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ISSN: 2161-0401
Organic Chemistry: Current Research
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Chemoselective Reduction of Nitroarenes to Aromatic Amines with Commercial Metallic Iron Powder in Water Under Mild Reaction Conditions

Rajendra D Patil* and Yoel Sassona
Casali Institute of Applied Chemistry, The Institute of Chemistry, The Hebrew University of Jerusalem, Jerusalem, Israel
Corresponding Author : Rajendra D Patil
Casali Institute of Applied Chemistry, The Institute of Chemistry
The Hebrew University of Jerusalem, Jerusalem 91904, Israel
Tel: +972-265-845-30
Fax: +972-265-296-26
E-mail: [email protected]/[email protected]
Received: December 04, 2015; Accepted: December 07, 2015; Published: December 13, 2015
Citation: Patil RD, Sassona Y (2015) Chemoselective Reduction of Nitroarenes to Aromatic Amines with Commercial Metallic Iron Powder in Water Under Mild Reaction Conditions. Organic Chem Curr Res 4:154. doi:10.4172/2161-0401.1000154
Copyright: © 2015 Patil RD, et al. This is an open-access article distributed under the terms of the Creative Commons Attribution License, which permits unrestricted use, distribution, and reproduction in any medium, provided the original author and source are credited.
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Novel, chemoselective, non-hazardous and mild reaction protocol was developed for an efficient reduction of nitroarenes to aromatic amines using “iron activated water”. Water function as a terminal hydrogen source without any external catalyst, acid, salts or base and in the absence of a solvent. In the course of the reaction, zero valent iron was oxidized to magnetite.

Water-iron; Hydrogenation; Reduction; Nitroarenes; Aromatic amines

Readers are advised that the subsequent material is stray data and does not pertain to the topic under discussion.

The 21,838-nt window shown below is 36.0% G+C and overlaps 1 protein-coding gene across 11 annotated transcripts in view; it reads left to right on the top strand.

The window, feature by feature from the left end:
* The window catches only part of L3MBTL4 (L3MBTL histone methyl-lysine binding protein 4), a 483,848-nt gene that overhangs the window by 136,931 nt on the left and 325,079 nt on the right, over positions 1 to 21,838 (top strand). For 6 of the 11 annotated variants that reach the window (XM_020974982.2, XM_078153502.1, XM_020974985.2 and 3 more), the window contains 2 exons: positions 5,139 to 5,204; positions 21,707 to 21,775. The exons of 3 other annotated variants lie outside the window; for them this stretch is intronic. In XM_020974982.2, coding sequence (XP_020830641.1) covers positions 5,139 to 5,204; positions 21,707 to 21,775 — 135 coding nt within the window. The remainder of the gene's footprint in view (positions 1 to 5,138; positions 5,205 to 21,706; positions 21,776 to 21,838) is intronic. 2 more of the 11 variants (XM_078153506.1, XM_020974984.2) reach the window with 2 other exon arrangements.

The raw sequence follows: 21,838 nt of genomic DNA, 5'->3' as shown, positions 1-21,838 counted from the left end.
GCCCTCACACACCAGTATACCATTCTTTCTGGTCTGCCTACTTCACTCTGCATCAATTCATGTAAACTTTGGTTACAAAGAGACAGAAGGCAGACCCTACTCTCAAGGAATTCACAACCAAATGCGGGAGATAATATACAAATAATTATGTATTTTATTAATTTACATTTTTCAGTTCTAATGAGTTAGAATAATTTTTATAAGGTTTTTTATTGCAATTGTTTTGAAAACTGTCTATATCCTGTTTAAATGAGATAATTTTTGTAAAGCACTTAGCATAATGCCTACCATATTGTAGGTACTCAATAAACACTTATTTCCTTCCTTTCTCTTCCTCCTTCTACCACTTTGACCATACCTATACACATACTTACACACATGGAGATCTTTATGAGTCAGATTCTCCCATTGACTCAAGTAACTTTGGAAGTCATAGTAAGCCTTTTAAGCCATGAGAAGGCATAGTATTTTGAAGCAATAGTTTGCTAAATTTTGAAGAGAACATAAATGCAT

The reduction of nitroarenes is an important process as the products, aromatic amines carrying chloro-, carbonyl, cyano, etc. groups are important intermediates in the synthesis of chemicals such as antioxidants, dyes, pigments, photographic, pharmaceutical and agricultural materials [1-3]. Several reviews and book chapters have covered the continuous progress in this field of reduction of nitroarenes to aromatic amines [4-7]. Aromatic amines can be produced from the corresponding nitroarenes by catalytic hydrogenation [8-15]. Catalytic hydrogenation is a clean and convenient method, but when other reducible groups are present in the molecule, it is difficult to reduce the nitro group selectively in a catalytic hydrogenation. Alternative to catalytic hydrogenation; the catalytic transfer hydrogenation (CTH) has been also used for nitro reductions in which alcohols, hydrocarbons, hydrazines, organic acids and their salts etc. are employed as hydrogen source with a wide range of metal-based catalysts [16-23]. The nitroarenes reduction using reducing metals such as zinc, tin and iron has been reported in presence of an acid [24,25] or salts [26,27]. However, notable disadvantages to these methods include high reaction temperatures, incompatibility of acid-sensitive functional groups, lack the chemoselectivity over other functional groups and reduction of aromatic nitro compounds often yield a mixture of products [28]. The notable applications of in-situ generated carbonic acids (from CO2 and water) in conjunction with Fe/Zn as reducing metals have been recently demonstrated in the reduction of nitroarenes [29,30]. However necessary requirement of CO2 pressure to activate iron through in-situ generated carbonic acid (using water) and high reaction temperature (120°C) (to achieve high yields) were drawbacks of these methods [29,30]. An efficient catalytic reduction of water for generation of hydrogen is one of the most challenging transformations in chemistry [31]. Recently our research group has demonstrated that water activated through reducing metals (Zn, Mg) act as green source of hydrogen including for hydrogen transfer reactions [32,33]. Poliakoff and Boix [34] have tried the reduction of nitroarenes using a metallic reducing reagent directly in pure water at 250°C. The yield of aniline was only 10% using iron powder under the given reaction conditions. Wang et al. [35] applied nano-sized activated metallic iron powder for the reduction of nitroarenes directly in water, and good reaction yield can be achieved at 210°C. However, nano-sized metallic iron powder is expensive and also high reaction temperature is a limiting factor [35]. Ranu et al. [36] developed elegant method for reduction of nitroarenes to aromatic amines using pre-synthesized iron nanoparticle. However, such pre-requisite synthesis of iron nanoparticle (using iron sulfate as iron precursor, sodium borohydride as reducing agent and citric acid as stabilizing agent) imposes additional chemicals and their cost, post processing problems and chemical wastes in the process. In above cases [34-36], an efficient reduction of nitroarenes using commercial metallic iron was in-effective. Moreover the search for new, mild, and selective reduction methods for nitro compounds to amines is still an active area of research. Herein, we are pleased to disclose a novel and mild reaction protocol for reduction of nitroarenes using cheap, non-hazardous, abundant, and eco-friendly “water-iron” pair as hydrogen donor (Scheme 1) without any external catalysts or additives. stoichiometric of the reaction can be formulated as follows (Scheme 1).